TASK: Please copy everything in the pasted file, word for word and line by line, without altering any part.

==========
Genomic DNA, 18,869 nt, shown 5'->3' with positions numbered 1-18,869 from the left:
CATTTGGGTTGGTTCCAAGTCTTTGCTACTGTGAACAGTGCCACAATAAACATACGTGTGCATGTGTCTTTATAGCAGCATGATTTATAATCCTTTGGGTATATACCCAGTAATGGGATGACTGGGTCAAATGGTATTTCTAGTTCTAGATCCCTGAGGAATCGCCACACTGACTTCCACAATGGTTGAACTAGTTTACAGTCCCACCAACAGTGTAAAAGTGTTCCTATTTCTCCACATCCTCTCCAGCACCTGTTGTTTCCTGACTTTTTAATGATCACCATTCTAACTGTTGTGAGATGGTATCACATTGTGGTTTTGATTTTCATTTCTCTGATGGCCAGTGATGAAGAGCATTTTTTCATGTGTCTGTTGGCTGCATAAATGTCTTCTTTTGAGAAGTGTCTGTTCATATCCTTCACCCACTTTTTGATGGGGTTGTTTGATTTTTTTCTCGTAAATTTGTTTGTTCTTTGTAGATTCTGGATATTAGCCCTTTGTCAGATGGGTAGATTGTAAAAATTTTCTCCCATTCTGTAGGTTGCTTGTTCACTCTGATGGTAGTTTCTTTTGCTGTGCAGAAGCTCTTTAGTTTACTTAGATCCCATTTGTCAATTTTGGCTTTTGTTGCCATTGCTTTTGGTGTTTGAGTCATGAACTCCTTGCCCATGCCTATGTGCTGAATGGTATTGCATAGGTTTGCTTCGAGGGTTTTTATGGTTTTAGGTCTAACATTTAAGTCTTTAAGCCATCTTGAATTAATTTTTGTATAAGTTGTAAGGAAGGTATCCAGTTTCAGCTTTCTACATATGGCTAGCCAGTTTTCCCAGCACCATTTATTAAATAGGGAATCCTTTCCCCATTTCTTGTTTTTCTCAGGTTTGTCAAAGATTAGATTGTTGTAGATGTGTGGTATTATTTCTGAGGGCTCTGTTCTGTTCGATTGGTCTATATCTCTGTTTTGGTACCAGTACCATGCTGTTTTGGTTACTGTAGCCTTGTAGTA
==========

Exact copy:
Genomic DNA, 18,869 nt, shown 5'->3' with positions numbered 1-18,869 from the left:
CATTTGGGTTGGTTCCAAGTCTTTGCTACTGTGAACAGTGCCACAATAAACATACGTGTGCATGTGTCTTTATAGCAGCATGATTTATAATCCTTTGGGTATATACCCAGTAATGGGATGACTGGGTCAAATGGTATTTCTAGTTCTAGATCCCTGAGGAATCGCCACACTGACTTCCACAATGGTTGAACTAGTTTACAGTCCCACCAACAGTGTAAAAGTGTTCCTATTTCTCCACATCCTCTCCAGCACCTGTTGTTTCCTGACTTTTTAATGATCACCATTCTAACTGTTGTGAGATGGTATCACATTGTGGTTTTGATTTTCATTTCTCTGATGGCCAGTGATGAAGAGCATTTTTTCATGTGTCTGTTGGCTGCATAAATGTCTTCTTTTGAGAAGTGTCTGTTCATATCCTTCACCCACTTTTTGATGGGGTTGTTTGATTTTTTTCTCGTAAATTTGTTTGTTCTTTGTAGATTCTGGATATTAGCCCTTTGTCAGATGGGTAGATTGTAAAAATTTTCTCCCATTCTGTAGGTTGCTTGTTCACTCTGATGGTAGTTTCTTTTGCTGTGCAGAAGCTCTTTAGTTTACTTAGATCCCATTTGTCAATTTTGGCTTTTGTTGCCATTGCTTTTGGTGTTTGAGTCATGAACTCCTTGCCCATGCCTATGTGCTGAATGGTATTGCATAGGTTTGCTTCGAGGGTTTTTATGGTTTTAGGTCTAACATTTAAGTCTTTAAGCCATCTTGAATTAATTTTTGTATAAGTTGTAAGGAAGGTATCCAGTTTCAGCTTTCTACATATGGCTAGCCAGTTTTCCCAGCACCATTTATTAAATAGGGAATCCTTTCCCCATTTCTTGTTTTTCTCAGGTTTGTCAAAGATTAGATTGTTGTAGATGTGTGGTATTATTTCTGAGGGCTCTGTTCTGTTCGATTGGTCTATATCTCTGTTTTGGTACCAGTACCATGCTGTTTTGGTTACTGTAGCCTTGTAGTA